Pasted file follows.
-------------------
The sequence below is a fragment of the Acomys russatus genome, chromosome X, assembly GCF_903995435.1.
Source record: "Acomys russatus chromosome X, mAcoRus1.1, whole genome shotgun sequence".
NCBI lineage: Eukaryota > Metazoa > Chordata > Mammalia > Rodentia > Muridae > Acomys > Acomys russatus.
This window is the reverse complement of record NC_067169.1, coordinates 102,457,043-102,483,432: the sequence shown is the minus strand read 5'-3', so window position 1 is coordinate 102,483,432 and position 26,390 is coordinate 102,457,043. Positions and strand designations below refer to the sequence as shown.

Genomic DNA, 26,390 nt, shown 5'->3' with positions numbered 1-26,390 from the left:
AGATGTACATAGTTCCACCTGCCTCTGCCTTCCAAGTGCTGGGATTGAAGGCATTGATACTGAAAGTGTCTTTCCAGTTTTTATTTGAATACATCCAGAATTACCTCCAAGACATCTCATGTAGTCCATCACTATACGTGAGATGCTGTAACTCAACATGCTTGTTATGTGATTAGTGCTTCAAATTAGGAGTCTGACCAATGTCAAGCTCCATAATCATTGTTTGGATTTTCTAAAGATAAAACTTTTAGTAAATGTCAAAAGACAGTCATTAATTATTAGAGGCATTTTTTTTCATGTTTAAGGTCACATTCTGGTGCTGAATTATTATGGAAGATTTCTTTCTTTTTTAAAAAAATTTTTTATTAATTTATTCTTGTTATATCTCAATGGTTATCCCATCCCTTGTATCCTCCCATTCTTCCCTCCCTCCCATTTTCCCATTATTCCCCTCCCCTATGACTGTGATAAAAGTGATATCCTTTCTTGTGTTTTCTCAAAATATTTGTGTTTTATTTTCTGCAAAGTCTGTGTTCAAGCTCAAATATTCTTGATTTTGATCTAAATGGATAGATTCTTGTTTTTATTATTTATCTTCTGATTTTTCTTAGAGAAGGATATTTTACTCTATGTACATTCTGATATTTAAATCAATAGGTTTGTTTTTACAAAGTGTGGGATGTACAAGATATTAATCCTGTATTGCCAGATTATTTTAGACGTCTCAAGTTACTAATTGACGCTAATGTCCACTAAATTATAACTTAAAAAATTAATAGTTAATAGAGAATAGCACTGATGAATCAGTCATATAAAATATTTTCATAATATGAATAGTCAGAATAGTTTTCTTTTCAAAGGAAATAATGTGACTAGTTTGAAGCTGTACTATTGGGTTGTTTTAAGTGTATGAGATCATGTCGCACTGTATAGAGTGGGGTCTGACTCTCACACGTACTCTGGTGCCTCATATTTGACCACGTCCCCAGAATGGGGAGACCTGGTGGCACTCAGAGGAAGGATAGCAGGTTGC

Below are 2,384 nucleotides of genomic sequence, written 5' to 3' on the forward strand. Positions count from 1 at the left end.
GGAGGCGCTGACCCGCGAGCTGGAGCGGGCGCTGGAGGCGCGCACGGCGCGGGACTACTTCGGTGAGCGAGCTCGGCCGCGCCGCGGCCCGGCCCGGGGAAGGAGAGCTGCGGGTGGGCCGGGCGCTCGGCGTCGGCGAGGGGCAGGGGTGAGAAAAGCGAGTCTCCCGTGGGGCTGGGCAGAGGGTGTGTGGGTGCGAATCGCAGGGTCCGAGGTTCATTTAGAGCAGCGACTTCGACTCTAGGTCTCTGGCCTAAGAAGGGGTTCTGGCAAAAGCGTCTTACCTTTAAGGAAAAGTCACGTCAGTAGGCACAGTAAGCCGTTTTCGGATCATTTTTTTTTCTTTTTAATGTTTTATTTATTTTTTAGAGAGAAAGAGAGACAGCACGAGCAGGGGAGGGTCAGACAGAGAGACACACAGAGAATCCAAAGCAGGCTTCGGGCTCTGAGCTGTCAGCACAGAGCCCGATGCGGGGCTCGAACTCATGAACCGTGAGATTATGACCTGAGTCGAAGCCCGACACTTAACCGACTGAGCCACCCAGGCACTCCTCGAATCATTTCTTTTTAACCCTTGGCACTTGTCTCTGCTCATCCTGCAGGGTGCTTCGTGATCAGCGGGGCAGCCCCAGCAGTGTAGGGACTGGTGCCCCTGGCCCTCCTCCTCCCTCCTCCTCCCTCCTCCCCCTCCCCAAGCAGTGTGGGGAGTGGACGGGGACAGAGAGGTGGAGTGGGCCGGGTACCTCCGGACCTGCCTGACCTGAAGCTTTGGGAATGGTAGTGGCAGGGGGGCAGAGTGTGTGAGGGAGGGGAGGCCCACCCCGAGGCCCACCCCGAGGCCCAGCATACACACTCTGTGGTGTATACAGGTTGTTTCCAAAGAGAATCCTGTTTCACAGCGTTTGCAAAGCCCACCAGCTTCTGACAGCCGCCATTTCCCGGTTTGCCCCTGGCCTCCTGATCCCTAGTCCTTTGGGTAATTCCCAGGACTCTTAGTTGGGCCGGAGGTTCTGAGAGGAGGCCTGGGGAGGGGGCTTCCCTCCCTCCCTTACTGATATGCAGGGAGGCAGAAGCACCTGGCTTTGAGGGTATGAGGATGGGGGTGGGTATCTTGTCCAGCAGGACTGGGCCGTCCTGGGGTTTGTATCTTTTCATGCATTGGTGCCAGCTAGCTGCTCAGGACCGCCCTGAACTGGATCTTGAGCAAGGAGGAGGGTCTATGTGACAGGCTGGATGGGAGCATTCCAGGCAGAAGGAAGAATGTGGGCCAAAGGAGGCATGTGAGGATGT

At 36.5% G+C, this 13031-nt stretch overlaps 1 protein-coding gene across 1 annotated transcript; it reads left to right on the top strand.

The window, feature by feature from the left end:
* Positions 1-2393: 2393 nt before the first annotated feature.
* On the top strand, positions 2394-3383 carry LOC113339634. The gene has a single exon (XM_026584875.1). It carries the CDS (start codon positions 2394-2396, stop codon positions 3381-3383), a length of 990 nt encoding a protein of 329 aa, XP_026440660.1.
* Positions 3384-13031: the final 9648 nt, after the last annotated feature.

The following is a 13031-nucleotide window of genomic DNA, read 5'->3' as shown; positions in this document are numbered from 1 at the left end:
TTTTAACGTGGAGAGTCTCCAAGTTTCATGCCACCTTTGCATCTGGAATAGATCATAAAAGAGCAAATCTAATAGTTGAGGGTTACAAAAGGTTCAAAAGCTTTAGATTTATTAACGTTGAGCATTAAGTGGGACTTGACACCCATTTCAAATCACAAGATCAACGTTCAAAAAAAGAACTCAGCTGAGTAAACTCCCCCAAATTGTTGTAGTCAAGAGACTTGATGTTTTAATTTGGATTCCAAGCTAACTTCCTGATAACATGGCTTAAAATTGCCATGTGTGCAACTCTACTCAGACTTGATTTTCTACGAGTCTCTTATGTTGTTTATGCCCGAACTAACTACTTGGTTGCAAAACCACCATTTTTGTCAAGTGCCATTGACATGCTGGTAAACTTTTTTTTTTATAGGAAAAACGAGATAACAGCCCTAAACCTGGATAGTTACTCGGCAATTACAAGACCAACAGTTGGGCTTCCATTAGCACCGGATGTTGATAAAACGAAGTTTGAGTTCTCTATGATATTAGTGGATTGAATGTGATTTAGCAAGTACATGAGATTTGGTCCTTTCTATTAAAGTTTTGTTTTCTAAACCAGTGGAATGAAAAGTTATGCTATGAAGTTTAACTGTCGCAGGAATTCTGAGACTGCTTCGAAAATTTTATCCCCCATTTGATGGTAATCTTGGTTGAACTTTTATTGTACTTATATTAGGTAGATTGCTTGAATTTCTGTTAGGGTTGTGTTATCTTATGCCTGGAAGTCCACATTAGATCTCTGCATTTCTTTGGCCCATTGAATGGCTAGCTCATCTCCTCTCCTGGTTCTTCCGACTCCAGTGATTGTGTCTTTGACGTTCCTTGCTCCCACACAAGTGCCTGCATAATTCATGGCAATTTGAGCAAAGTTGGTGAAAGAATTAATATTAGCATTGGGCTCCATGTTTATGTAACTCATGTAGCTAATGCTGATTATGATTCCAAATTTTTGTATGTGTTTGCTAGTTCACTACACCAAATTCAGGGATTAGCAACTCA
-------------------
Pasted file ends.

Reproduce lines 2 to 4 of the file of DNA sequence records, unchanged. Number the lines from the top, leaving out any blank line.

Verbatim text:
Source record: "Acomys russatus chromosome X, mAcoRus1.1, whole genome shotgun sequence".
NCBI lineage: Eukaryota > Metazoa > Chordata > Mammalia > Rodentia > Muridae > Acomys > Acomys russatus.
This window is the reverse complement of record NC_067169.1, coordinates 102,457,043-102,483,432: the sequence shown is the minus strand read 5'-3', so window position 1 is coordinate 102,483,432 and position 26,390 is coordinate 102,457,043. Positions and strand designations below refer to the sequence as shown.